The first pack of cards I ever opened was from the first series of 1991 Donruss. A second-hand Beckett Baseball Card Monthly soon followed and I learned some packs contained something novel: serial numbered insert cards. Decades later the notion that cards with a print run limited to “just” 10,000 copies seems quaint. Yet, somehow, these cards are proving difficult to locate with any regularity.
How Many Elite Cards Were Made?
Donruss serial numbered each entry in the Elite set, producing 10,000 of each of the 8 players. Two additional cards were included with slightly smaller print runs: 7,500 Nolan Ryan cards were created with the “Legend Series” header at the top; and 5,000 autographed Ryne Sandberg “Signature Series” cards. The combined print run of these inserts totals 92,500 cards.
With so many produced, why is it that these cards remain difficult to find? The answer lies in the tremendous amount of regular-issue cards Donruss foisted upon hobbyists in 1991.
Let’s Do Some Math
Donruss eagerly told collectors how “rare” the Elite cards were, but never disclosed the odds of finding them in unopened packs. The cards were distributed solely through Donruss wax packs, appearing in even amounts in Series 1 and Series 2 packaging. There were none included in the numerous factory sets, blister, cello or rack packs.
Numerous collectors searched through pack after pack hunting these cards and a rough consensus has formed around two similar estimates of insertion rates. Various websites and hobby publications have produced estimates of 1:75 wax boxes holding an Elite card with others guessing slightly higher at 1 box for every four cases (1:80 boxes). For our purposes I will use an average of 1 card for every 77.5 boxes.
Today most odds are framed in terms of individual packs. Elites were so difficult to pull that estimates are given in terms of boxes, each of which held 36 packs. 77.5 boxes implies a single Elite card could be expected in a stack of 2,790 packs (77.5 x 36 = 2,790). 92,500 Elites spread across those odds indicates total production of 258,075,000 wax packs (92,500 x 2,790). Given 15 cards per pack, this implies wax packs alone accounted for distribution of 3,871,125,000 cards. With 770 cards in the base set and the 92,500 aforementioned inserts, this indicates more than 5 million of each base card was distributed via wax packs with untold additional copies arriving via other packaging methods.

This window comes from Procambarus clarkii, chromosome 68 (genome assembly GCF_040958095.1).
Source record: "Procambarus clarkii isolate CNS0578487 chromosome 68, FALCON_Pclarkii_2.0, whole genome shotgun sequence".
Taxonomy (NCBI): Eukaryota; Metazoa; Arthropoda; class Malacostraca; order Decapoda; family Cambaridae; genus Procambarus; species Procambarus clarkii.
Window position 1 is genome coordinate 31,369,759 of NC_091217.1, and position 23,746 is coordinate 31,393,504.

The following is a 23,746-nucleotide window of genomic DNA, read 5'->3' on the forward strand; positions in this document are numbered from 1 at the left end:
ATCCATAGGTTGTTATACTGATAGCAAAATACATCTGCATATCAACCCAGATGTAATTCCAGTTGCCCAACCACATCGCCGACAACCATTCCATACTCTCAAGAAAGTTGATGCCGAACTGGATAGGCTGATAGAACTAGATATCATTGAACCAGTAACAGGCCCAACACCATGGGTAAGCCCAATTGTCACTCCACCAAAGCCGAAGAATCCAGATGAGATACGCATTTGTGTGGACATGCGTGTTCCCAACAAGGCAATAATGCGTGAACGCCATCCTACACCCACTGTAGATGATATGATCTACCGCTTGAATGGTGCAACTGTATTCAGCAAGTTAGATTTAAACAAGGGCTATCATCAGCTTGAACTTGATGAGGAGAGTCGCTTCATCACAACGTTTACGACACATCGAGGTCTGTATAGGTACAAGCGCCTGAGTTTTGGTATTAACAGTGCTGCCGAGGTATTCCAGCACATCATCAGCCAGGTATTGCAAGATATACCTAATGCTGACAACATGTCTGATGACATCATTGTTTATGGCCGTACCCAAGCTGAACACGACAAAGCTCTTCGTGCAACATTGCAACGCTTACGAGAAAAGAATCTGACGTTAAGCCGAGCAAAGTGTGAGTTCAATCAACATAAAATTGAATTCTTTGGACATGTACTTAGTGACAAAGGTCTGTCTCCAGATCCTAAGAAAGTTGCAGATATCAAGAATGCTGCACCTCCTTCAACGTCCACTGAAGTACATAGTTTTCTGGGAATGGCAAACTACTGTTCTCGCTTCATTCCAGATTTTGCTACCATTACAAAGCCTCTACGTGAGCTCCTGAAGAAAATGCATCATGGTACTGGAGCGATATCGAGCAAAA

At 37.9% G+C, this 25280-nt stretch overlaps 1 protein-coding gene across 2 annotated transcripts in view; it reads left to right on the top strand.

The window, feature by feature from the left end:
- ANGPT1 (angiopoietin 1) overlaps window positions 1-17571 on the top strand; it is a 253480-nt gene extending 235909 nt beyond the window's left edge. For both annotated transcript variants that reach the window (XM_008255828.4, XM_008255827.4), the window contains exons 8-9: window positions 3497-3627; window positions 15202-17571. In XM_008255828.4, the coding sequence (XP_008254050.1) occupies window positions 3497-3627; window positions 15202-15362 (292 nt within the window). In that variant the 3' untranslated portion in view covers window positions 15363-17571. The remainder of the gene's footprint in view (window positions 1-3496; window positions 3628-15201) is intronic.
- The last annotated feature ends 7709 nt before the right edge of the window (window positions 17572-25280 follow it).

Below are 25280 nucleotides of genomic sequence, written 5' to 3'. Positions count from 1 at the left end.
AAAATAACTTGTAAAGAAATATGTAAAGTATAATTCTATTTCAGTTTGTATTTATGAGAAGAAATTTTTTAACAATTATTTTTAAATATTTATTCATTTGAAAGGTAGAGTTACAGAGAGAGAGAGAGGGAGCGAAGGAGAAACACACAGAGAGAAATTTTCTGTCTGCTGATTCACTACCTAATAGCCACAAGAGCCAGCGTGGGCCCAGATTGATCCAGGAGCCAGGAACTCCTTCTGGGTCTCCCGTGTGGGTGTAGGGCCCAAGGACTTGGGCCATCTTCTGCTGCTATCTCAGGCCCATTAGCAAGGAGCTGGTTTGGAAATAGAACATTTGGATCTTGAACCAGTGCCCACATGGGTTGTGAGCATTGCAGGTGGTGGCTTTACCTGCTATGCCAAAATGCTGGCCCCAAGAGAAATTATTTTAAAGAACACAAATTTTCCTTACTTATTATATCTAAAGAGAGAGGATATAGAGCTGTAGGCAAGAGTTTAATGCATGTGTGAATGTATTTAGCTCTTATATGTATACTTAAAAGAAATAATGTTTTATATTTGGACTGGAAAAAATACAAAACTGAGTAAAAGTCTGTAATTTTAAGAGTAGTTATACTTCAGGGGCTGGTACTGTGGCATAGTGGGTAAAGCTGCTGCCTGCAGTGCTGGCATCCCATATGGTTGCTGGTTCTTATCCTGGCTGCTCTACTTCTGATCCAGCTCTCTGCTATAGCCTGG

There is still a substantial backlog of unopened 1991 Donruss boxes in existance. Opening every pack produced over a thirty year period would require the non-stop unwrapping of 245 cards per minute and interest likely fell off a cliff within a few years of the cards hitting store shelves. As a collector, I can only hope the hobby’s resurgence in opening packs brings a few more examples into the light of day.
The cards are hard to come across precisely because the base cards they were distributed with are so plentiful. With such easy access, collectors likely haven’t taken the best care of their ’91 wax packs. With this comes the challenge of finding an Elite card that did not suffer damage to its brittle corners or edges while being shuffled inside a thin cardboard box. With condition sensitive borders and a hobby reputation that commanded respect back to the time of their production, the cards have always been a candidate for third party grading. So how many have been assessed by the grading firms that distribute population reports?
With only 1,013 cards graded, it appears just 1% of the print run has been encapsulated.
Despite being considered more desirable than later editions, the quantity of observed transactions is lower for the 1991 Elites. A review of eBay sales completed in the last three months reveals the following results: